David Love undercover inside Scientology New York

Discussion in 'Narconon' started by The Wrong Guy, Aug 1, 2012.

  1. Intelligence Member

    Oh' SHIT - - staff have gone home for the day again - LOL:)

    But I have it figured out pretty good now - - One computer is editing another new Video;
    one computer is processing one in Movie-Maker; and the other computer is Uploading
    to Youtube. Seriously - this works great, but sure is hard on ma' frontal lobe brain section:)

    Just about done with a FUN video to post soon.

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  2. anon walker Moderator

    Glove slap baby, yeah!
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  3. Anonymous Member

    ^Proof that all you need is Love.

    What's next, you tread up to the CLO and sign a Sea Org contract? ;)
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  4. Internetzin Member

    I'm waiting for someone responsible to say " don't try this at your home branch kiddies"
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  5. Intelligence Member

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  6. JohnnyRUClear Member

    "Have I heard of dying addicts*? Oh yes, in fact I know of quite a few, but we're doing something about it."

    * hint: say "dying addicts" a few times out loud, rapidly... ;-)
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  7. Random guy Member

    You tease!
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  8. Intelligence Member

    LOL - ^^^^ Soon:)

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  9. The Wrong Guy Member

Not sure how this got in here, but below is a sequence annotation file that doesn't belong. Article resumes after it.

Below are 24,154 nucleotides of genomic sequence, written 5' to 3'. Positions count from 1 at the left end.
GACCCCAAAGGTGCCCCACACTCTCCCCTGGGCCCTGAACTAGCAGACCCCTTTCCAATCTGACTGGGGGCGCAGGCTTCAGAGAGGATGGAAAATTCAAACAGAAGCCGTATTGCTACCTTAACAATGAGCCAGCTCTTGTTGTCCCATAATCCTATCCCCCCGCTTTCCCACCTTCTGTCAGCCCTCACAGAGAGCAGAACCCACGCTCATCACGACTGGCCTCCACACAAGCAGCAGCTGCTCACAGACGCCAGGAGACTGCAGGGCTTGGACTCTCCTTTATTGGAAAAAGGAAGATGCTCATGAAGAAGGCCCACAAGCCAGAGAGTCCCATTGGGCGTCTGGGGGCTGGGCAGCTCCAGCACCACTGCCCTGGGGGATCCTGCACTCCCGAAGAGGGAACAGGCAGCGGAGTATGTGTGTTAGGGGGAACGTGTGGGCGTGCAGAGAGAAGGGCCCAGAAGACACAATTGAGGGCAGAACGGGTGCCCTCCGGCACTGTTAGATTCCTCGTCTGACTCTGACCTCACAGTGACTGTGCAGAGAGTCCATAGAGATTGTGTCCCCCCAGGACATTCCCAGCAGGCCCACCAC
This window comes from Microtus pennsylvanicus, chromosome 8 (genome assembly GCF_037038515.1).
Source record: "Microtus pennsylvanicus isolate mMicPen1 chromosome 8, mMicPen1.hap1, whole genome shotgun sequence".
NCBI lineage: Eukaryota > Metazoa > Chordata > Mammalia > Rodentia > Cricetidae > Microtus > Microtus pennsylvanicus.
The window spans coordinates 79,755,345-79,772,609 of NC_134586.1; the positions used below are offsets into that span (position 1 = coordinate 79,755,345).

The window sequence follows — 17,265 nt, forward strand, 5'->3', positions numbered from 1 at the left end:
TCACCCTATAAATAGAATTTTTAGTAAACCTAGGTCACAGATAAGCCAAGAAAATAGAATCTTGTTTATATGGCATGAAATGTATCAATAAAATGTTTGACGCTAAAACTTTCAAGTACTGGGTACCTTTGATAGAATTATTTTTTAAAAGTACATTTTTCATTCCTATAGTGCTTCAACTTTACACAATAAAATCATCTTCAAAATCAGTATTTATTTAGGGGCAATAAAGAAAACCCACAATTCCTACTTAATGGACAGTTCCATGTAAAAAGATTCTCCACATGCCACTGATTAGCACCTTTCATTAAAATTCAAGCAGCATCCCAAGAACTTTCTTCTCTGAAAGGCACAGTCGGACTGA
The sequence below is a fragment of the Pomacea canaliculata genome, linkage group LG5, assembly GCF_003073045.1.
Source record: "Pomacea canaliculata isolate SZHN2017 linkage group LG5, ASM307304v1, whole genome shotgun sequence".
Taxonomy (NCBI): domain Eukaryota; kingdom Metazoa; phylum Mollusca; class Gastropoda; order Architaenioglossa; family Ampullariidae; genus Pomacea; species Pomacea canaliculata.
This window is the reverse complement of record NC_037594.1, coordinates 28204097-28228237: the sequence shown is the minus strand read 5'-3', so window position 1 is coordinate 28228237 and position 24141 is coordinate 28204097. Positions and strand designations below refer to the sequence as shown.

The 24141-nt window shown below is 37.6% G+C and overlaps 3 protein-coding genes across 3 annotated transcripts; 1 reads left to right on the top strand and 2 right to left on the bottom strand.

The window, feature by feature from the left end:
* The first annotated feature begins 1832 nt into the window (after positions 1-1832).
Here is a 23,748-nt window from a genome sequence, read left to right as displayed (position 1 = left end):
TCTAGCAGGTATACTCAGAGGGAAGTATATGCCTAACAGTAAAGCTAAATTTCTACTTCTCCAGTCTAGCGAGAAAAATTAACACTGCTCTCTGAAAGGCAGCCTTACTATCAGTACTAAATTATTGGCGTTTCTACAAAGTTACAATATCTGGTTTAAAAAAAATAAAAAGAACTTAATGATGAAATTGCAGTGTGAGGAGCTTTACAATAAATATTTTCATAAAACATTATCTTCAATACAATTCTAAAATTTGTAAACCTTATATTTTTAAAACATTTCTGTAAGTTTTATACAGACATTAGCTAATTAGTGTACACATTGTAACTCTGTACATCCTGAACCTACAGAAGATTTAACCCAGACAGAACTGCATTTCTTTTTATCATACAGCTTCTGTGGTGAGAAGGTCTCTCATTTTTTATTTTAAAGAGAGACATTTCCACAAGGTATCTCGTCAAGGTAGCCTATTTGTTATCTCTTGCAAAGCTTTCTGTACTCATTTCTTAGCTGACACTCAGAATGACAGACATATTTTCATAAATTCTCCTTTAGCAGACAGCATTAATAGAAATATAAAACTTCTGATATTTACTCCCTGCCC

The cult just uploaded a new video, and this thread seemed like the place for it.

    Tour of the Church of Scientology New York

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  10. There's only one element of truth in this video - that there isn't a single person inside this org. I don't know how they can afford the property tax on this building. It must be a large sum considering the value of the building.
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  11. fishypants Moderator

    Do they get some kind of reduction on property tax in New Yoik, like they do (unfortunately) in London?
  12. The Wrong Guy Member

    An article that was published today fits this thread.

    Cult Rush Week: The Church of Scientology Thinks I'm Terrible | Gawker

    It was muggy in the city and hot as hell, so I figured it was as good a day as any to escape the heat by taking an introductory personality test at the Church of Scientology's New York headquarters. It's appropriately located in the theater district, with a Broadway-style marquee out front and flat screen televisions outside playing clips about the church on loop.

    The lobby was blandly corporate, with a staircase leading down to a glassed-in library and L. Ron Hubbard quotations written large on the walls. Conspicuously missing was my favorite Hubbard quote of all — "Writing for a penny a word is ridiculous. If a man really wanted to make a million dollars, the best way to do it would be start his own religion."

    I checked in at the front desk and was introduced to a sweet woman about my age with the easy charm of a sorority sister. She led me down the stairs and had me fill out some basic information — my name, address, occupation. I said "in flux" for everything but my name, which is not actually a lie, since I just moved to the city and I'm looking for work.

    She smiled reassuringly and crossed the rest of the questions out. Aimlessness is apparently not a disqualifier for Scientology — perhaps it's even a qualifier (At this rate, though, I'd never be invited to the Celebrity Centre of New York, where Elisabeth Moss and Greta Van Susteren go to detox when they're here).